This year looked like it was going to really start out on the right foot. Gregg Spears of Spears Enterprises finished building my new motor in early January- well in advance of the race season.  I really can’t express just how impressed I am with Gregg’s professionalism and attention to detail. He took the time to answer all my questions, create a detailed line item quote and took pictures of the build along the way so I could see how everything came together. I know I really shouldn’t be impressed when someone does the job right the first time, but it was a breath of fresh air after all the motor troubles I’ve had recently.

I was also able to work out a deal with John Stark of Stark Fabrication to redesign and build a new improved motor mount.  The original prototype had a number of problems with its design that I wanted to fix and they were able to resolve all those issues and in the end I received a new mount which looked like it came off a factory race bike!

Motor Mount #2,mount #2
Finished motor mount,mount2
Stator side install,Clutch side install

Building the new motor mount took longer then we expected due to some fitment issues related to my custom exhaust, but John and Ed at Stark Fabrication took the time to make sure it was done right which was fine by me. While that was going on, I had new Speedymoto rear set mounts welded onto the frame by the great guys at Pega Precision. I then took the time to cut/grind off various tabs on the frame which are no longer needed so it looks really clean. Finally, I had the entire frame powder coated yellow to better match the paint scheme of the bodywork and I installed new steering head races and went through the bike cleaning and properly lubricating everything. Whew!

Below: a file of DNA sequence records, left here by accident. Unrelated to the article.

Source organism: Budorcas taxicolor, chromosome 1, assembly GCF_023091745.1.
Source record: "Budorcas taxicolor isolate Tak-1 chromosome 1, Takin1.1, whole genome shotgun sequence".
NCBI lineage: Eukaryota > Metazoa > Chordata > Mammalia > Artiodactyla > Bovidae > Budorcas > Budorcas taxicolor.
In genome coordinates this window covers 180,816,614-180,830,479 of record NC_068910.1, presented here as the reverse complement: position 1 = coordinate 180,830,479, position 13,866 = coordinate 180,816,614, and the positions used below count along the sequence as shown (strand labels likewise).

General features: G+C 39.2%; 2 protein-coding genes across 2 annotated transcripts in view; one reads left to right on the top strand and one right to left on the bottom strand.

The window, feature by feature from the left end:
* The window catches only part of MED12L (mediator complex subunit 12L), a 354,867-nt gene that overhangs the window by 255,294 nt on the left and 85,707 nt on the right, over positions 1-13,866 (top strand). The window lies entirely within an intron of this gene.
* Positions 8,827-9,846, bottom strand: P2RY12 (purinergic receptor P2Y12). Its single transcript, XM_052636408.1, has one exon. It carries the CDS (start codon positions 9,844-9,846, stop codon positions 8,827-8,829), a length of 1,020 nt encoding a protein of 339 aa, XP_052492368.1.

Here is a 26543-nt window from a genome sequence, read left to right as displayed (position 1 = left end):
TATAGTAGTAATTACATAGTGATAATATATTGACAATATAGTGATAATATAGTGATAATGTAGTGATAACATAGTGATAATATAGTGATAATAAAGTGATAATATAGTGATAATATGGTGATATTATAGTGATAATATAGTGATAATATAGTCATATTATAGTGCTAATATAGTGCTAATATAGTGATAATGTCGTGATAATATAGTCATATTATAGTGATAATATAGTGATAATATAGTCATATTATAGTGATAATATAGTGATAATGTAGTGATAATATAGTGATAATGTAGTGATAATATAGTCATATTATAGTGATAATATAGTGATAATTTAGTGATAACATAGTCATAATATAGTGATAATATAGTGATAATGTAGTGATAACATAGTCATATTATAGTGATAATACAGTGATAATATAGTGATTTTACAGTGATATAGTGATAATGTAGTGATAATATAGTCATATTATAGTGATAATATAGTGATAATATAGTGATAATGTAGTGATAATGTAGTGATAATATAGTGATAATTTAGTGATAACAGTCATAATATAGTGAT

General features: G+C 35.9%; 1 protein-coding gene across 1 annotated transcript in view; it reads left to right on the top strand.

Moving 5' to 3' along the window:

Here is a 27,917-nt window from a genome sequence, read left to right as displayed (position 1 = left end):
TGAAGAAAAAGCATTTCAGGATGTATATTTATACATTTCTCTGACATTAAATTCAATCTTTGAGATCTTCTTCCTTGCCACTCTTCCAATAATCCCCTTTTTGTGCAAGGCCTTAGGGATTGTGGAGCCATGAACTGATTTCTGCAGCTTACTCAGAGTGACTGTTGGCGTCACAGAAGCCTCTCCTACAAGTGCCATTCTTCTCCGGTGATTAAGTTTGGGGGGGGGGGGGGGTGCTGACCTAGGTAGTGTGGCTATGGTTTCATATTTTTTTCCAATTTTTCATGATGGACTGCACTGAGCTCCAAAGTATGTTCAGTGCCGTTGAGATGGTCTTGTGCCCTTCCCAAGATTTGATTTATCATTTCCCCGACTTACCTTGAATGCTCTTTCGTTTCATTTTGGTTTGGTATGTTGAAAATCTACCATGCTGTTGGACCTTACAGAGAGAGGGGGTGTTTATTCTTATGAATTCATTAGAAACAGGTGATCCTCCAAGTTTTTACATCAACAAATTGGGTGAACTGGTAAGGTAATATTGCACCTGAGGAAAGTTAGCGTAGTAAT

2014 Livery

Of course, I made sure to get my suspension serviced by Catalyst Reaction, installed new Woodcraft rear sets, Galfer brake pads and lines- including a custom line for my new rear thumb brake:

Hudson Performance Thumb Brake

I ended up going with a thumb brake this year because when I switched to the Woodcraft rear sets I lost the rear brake (due to how the brake lever & master cylinder are mounted on the Ducati). As you may remember, I had clearance issues with my old “custom” rear sets & brake lever, so this combination solves my problems and looks great too!

Finally, just before the first round of the AFM season, I was able to get everything assembled and ready to tune the motor on Spears’ dyno. Unfortunately, we didn’t count on electrical problems with throttle bodies causing the motor to not run properly and Gregg wasn’t comfortable trying to tune it while it was in this funky state. I ended up taking the bike home to diagnose the issue and determined I had a bad Power Commander. Unfortunately, by the time I got a new Power Commander, it was too late to tune the bike for Round 1. :(